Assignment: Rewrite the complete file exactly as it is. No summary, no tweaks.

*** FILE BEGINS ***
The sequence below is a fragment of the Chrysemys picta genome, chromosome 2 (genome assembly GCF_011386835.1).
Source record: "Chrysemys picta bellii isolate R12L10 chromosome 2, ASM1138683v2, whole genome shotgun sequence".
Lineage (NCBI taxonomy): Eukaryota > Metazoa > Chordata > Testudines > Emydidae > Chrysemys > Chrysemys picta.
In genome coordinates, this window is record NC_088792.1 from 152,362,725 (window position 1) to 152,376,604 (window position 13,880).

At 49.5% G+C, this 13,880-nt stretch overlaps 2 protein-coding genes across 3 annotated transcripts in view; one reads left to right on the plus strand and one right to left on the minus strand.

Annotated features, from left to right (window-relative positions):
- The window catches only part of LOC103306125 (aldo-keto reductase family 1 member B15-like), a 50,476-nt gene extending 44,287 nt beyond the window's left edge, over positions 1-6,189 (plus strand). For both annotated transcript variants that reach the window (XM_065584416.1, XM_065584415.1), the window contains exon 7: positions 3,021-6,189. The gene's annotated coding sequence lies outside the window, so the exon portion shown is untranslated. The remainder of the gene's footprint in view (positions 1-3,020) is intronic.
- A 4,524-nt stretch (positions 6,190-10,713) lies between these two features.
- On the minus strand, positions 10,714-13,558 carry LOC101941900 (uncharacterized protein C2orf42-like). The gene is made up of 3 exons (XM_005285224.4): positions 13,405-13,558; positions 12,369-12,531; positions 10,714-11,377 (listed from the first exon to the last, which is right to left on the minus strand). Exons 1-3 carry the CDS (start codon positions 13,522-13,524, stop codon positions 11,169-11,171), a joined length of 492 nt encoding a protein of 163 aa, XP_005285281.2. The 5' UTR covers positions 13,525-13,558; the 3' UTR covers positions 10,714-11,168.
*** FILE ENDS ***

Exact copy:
The sequence below is a fragment of the Chrysemys picta genome, chromosome 2 (genome assembly GCF_011386835.1).
Source record: "Chrysemys picta bellii isolate R12L10 chromosome 2, ASM1138683v2, whole genome shotgun sequence".
Lineage (NCBI taxonomy): Eukaryota > Metazoa > Chordata > Testudines > Emydidae > Chrysemys > Chrysemys picta.
In genome coordinates, this window is record NC_088792.1 from 152,362,725 (window position 1) to 152,376,604 (window position 13,880).

At 49.5% G+C, this 13,880-nt stretch overlaps 2 protein-coding genes across 3 annotated transcripts in view; one reads left to right on the plus strand and one right to left on the minus strand.

Annotated features, from left to right (window-relative positions):
- The window catches only part of LOC103306125 (aldo-keto reductase family 1 member B15-like), a 50,476-nt gene extending 44,287 nt beyond the window's left edge, over positions 1-6,189 (plus strand). For both annotated transcript variants that reach the window (XM_065584416.1, XM_065584415.1), the window contains exon 7: positions 3,021-6,189. The gene's annotated coding sequence lies outside the window, so the exon portion shown is untranslated. The remainder of the gene's footprint in view (positions 1-3,020) is intronic.
- A 4,524-nt stretch (positions 6,190-10,713) lies between these two features.
- On the minus strand, positions 10,714-13,558 carry LOC101941900 (uncharacterized protein C2orf42-like). The gene is made up of 3 exons (XM_005285224.4): positions 13,405-13,558; positions 12,369-12,531; positions 10,714-11,377 (listed from the first exon to the last, which is right to left on the minus strand). Exons 1-3 carry the CDS (start codon positions 13,522-13,524, stop codon positions 11,169-11,171), a joined length of 492 nt encoding a protein of 163 aa, XP_005285281.2. The 5' UTR covers positions 13,525-13,558; the 3' UTR covers positions 10,714-11,168.